What Telstra’s proposed restructure means for shareholders
If you’re a shareholder in Telstra (ASX:TLS), some good news could be on the horizon courtesy of the company’s proposal to restructure its business. The restructure would split TLS into four distinct subsidiaries, and promises to boost the value of the company’s diverse infrastructure assets.
Telstra is Australia’s incumbent full-service telecommunications company offering consumers, businesses, enterprise and governments, fixed line and mobile telecommunications services through owned infrastructure. The company owns 58 data centres across Asia, Europe and the Americas, is also one of the largest operators of submarine cables in Asia with a core undersea network of over 400,000km, owns almost one-third of pay-TV company Foxtel, and through four Telstra teleports, provides access to 60 satellites.
It’s really been a boring investment, for many shareholders since it listed just ahead of the DotCom bubble in 1999.
But a transformation is afoot. This week Telstra announced a further step in its T22 restructuring plan. Telstra will swap shareholders’ existing shares in the company for a like-for-like stake in a new holding entity called Telstra Group, subject to shareholder approval at TLS’s October 2021 AGM (Figure 1.).
The existing Telstra will form the basis of InfraCo Fixed Assets which will then be transferred to the other subsidiaries by way of a scheme of arrangement.
The legal restructure with four distinct subsidiaries represents a refinement of an earlier plan for the company to separate into three entities. Principally, the planned separation enables the company to achieve a higher market value for its infrastructure assets. A potential monetisation of InfraCo Towers is already on the cards with the company seeking proposals including indicative, followed by binding, offers by the end of the year.
It has long been part of our thesis for owning Telstra that it could one day have a seat at the table of any sale by the government of NBN Co. In the past both sides of politics have indicated they do not wish to own NBN Co at the end of the current term. That subject was front of mind for many analysts, with the company reiterating this week:
“To contemplate a business combination with NBN at a future point in time, it would probably require a more substantive delinking of InfraCo Fixed and the Telstra Group as we would need to be not vertically integrated.”
This is in keeping with Federal Minister for Communications, Paul Fletcher’s, comments in 2019, when he said he can’t “see any scenario” where the national broadband network could be sold to Telstra after construction of the NBN is completed in 2020, noting any sale would be prevented by the legislation that established the NBN to avoid the formation of a monopoly.
In 2019, according to the Sydney Morning Herald, Paul Fletcher said the NBN Co policy structure meant Telstra, or any other “vertically integrated telco” would be prevented from acquiring the network, effectively preventing any organisation that provides retail network services from acquiring the wholesale network.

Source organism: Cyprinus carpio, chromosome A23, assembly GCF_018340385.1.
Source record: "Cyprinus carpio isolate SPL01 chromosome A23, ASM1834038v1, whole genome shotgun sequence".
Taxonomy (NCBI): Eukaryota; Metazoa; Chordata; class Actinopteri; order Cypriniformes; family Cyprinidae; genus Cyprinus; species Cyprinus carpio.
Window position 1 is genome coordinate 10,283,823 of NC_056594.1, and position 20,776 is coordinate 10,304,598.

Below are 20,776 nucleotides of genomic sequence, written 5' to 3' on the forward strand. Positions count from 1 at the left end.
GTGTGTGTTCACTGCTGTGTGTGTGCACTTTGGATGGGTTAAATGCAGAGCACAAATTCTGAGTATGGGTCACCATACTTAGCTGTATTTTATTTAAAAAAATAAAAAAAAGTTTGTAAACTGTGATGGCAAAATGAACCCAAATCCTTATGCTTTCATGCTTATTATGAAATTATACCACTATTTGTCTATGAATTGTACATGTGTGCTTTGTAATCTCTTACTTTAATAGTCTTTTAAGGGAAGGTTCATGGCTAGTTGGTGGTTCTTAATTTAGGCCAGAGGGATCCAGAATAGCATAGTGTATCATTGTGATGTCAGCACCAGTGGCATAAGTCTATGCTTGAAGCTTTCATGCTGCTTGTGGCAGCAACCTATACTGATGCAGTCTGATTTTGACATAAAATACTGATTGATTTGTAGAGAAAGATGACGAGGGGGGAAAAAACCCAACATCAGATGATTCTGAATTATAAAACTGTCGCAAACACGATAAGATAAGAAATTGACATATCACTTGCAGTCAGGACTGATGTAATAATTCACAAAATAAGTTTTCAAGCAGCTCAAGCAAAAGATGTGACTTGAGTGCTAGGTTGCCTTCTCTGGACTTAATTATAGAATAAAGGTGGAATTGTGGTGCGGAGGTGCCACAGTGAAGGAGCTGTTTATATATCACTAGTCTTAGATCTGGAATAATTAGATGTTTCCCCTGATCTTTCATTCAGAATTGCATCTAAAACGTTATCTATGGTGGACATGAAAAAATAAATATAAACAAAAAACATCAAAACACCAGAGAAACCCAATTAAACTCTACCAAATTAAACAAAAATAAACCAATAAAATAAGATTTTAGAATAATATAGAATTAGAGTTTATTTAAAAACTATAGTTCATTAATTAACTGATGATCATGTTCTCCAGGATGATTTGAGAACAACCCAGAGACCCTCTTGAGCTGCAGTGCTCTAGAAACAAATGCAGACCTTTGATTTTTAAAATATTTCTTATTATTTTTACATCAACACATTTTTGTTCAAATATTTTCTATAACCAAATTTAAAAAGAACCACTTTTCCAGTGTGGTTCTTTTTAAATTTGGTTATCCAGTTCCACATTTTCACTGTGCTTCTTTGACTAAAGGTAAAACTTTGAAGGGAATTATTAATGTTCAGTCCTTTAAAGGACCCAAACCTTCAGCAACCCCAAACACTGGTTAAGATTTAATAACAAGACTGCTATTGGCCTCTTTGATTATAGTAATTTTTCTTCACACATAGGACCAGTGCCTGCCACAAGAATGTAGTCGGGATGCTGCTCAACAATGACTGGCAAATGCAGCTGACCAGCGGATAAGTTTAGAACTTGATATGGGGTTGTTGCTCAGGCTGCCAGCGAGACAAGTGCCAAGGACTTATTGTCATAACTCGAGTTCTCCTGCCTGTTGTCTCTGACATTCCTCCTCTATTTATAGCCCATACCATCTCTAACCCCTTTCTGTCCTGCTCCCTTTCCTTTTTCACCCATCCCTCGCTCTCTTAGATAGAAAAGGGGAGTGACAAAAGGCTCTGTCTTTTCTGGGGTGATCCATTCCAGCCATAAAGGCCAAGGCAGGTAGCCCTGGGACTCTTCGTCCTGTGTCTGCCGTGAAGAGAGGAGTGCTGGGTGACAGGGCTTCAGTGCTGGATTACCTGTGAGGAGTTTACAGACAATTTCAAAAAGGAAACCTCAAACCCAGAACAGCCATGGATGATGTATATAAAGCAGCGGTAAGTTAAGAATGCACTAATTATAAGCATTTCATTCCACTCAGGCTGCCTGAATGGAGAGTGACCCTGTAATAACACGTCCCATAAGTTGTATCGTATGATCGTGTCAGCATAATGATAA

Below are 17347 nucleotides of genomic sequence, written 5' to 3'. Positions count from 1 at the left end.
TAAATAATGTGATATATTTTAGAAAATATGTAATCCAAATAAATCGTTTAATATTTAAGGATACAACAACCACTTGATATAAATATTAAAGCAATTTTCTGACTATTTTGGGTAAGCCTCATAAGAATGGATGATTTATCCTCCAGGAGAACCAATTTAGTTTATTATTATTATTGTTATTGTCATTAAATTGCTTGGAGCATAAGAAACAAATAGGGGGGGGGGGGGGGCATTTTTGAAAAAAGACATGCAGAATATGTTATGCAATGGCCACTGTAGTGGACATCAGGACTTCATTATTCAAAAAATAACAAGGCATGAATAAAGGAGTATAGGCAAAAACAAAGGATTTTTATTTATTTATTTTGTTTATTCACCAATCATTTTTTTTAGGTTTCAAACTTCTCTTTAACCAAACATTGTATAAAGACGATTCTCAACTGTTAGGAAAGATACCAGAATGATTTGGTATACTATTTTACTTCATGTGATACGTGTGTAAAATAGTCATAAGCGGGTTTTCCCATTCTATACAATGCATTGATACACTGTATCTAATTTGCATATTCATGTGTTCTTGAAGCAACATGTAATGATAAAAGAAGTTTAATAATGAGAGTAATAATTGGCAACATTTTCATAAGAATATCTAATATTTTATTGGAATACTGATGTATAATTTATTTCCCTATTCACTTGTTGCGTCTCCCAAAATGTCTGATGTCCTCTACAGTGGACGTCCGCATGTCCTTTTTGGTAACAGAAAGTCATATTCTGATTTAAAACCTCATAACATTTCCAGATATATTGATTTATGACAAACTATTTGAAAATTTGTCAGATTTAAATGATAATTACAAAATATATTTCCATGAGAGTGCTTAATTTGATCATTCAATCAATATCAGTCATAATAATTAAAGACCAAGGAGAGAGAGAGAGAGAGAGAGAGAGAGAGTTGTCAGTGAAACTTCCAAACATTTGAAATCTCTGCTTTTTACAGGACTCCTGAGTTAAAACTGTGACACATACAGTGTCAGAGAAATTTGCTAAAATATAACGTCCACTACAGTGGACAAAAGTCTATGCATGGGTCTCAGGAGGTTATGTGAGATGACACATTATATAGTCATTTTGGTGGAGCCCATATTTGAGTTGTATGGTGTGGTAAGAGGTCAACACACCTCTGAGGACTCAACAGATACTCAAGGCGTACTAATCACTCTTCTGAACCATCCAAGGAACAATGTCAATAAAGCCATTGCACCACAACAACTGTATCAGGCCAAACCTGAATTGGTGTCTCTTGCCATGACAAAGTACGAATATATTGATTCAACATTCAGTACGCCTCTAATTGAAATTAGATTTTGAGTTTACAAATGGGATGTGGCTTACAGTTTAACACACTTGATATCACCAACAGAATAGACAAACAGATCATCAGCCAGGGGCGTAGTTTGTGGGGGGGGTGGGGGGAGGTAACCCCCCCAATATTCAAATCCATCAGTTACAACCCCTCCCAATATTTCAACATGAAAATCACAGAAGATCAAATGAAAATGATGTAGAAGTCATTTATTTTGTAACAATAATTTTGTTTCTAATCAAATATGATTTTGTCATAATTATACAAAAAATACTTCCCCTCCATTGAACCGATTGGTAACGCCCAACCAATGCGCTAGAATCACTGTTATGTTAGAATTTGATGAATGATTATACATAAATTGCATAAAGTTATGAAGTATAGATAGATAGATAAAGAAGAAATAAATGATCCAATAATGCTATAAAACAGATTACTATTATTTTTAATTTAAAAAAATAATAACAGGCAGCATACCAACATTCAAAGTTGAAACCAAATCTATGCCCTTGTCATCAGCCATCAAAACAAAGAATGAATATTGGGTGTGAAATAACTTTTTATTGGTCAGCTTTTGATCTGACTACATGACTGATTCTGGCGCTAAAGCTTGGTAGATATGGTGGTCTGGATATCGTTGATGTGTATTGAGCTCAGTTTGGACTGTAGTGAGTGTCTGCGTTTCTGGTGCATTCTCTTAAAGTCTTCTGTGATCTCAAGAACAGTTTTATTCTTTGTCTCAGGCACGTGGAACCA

Telstra’s InfraCo is the division in charge of the company’s fixed infrastructure, which includes connection pits and ducts, and these are presently leased to the NBN.
In order to be able to bid for NBNCo, Telstra would need to demerge its fixed-line telecoms business.
We believe the most recent restructuring steps do indeed give shareholders the ability to realise greater value for the company’s infrastructure assets. We have written extensively about our view that low interest rates have set large pension funds, for example, on the path to acquire boring annuity style income streams.
We also believe, however, an ability to potentially bid for NBN Co is a welcome and somewhat predictable bonus. Telstra’s Andy Penn was quoted saying, “I just want to make the point clear … buying the NBN is not necessarily our end-game,” adding, “We’d be doing this [restructuring] in any event.”
For the government it’s deJa vu; selling NBNCo is just selling Telstra 2.0. And Telstra buying NBN Co neatly closes the government’s foray into telecommunications.
We believe our investment in Telstra remains attractive, not least because of its lower beta compared to unprofitable growth stocks in a world of rising long bond rates and steepening yield curves.
Andy Penn’s cost out strategy remains on track if not ahead of schedule. This was a major requirement to plug the revenue gap left after government compensation, for customers leaving Telstra’s copper network to join the NBN, ran out. Pessimism about filling that gap was one of the major reasons we were able to begin acquiring Telstra towards $2.75.
The rollout and take-up of 5G remains a massive competitive reset for the telecommunications sector and Telstra will have the broadest network allowing it to convert those customers it retained (by price cutting during the period of intense mobile competition) to higher priced packages and therefore higher ARPU (Average Revenue Per User). 65 per cent of the company’s EBITDA comes from mobile and fixed services.
Following the restructure analysts will also be better able to value the company on a sum of the parts basis, particularly InfraCo assets.
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Roger Montgomery founded Montgomery Investment Management, www.montinvest.com in 2010. Roger brings more than two decades of investment, financial market experience and knowledge. Roger also authored the best-selling investment book, Value.able.